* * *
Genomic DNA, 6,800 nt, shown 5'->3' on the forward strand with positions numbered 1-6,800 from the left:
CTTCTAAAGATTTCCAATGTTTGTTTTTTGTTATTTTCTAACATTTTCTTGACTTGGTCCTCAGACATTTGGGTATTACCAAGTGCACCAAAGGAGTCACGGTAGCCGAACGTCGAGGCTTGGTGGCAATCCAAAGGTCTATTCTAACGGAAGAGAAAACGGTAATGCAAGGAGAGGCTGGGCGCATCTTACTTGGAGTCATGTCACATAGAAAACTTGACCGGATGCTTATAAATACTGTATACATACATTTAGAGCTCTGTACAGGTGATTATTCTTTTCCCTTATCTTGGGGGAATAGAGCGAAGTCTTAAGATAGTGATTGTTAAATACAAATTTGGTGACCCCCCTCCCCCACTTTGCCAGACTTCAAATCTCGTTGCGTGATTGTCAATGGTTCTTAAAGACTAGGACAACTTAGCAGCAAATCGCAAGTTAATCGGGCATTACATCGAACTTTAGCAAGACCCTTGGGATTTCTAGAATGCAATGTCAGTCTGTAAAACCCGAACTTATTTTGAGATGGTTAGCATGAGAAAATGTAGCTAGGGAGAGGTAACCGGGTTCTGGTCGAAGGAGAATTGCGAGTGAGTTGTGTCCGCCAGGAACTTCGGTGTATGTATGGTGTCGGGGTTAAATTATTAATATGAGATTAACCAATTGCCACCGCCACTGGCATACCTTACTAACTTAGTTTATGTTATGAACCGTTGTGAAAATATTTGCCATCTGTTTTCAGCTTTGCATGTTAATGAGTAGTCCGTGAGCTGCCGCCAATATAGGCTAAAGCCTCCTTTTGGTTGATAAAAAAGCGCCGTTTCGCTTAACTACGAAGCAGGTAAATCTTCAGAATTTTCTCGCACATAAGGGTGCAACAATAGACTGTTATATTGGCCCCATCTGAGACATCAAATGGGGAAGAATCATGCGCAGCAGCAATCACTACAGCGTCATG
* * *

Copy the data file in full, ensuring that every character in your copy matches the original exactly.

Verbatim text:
Genomic DNA, 6,800 nt, shown 5'->3' on the forward strand with positions numbered 1-6,800 from the left:
CTTCTAAAGATTTCCAATGTTTGTTTTTTGTTATTTTCTAACATTTTCTTGACTTGGTCCTCAGACATTTGGGTATTACCAAGTGCACCAAAGGAGTCACGGTAGCCGAACGTCGAGGCTTGGTGGCAATCCAAAGGTCTATTCTAACGGAAGAGAAAACGGTAATGCAAGGAGAGGCTGGGCGCATCTTACTTGGAGTCATGTCACATAGAAAACTTGACCGGATGCTTATAAATACTGTATACATACATTTAGAGCTCTGTACAGGTGATTATTCTTTTCCCTTATCTTGGGGGAATAGAGCGAAGTCTTAAGATAGTGATTGTTAAATACAAATTTGGTGACCCCCCTCCCCCACTTTGCCAGACTTCAAATCTCGTTGCGTGATTGTCAATGGTTCTTAAAGACTAGGACAACTTAGCAGCAAATCGCAAGTTAATCGGGCATTACATCGAACTTTAGCAAGACCCTTGGGATTTCTAGAATGCAATGTCAGTCTGTAAAACCCGAACTTATTTTGAGATGGTTAGCATGAGAAAATGTAGCTAGGGAGAGGTAACCGGGTTCTGGTCGAAGGAGAATTGCGAGTGAGTTGTGTCCGCCAGGAACTTCGGTGTATGTATGGTGTCGGGGTTAAATTATTAATATGAGATTAACCAATTGCCACCGCCACTGGCATACCTTACTAACTTAGTTTATGTTATGAACCGTTGTGAAAATATTTGCCATCTGTTTTCAGCTTTGCATGTTAATGAGTAGTCCGTGAGCTGCCGCCAATATAGGCTAAAGCCTCCTTTTGGTTGATAAAAAAGCGCCGTTTCGCTTAACTACGAAGCAGGTAAATCTTCAGAATTTTCTCGCACATAAGGGTGCAACAATAGACTGTTATATTGGCCCCATCTGAGACATCAAATGGGGAAGAATCATGCGCAGCAGCAATCACTACAGCGTCATG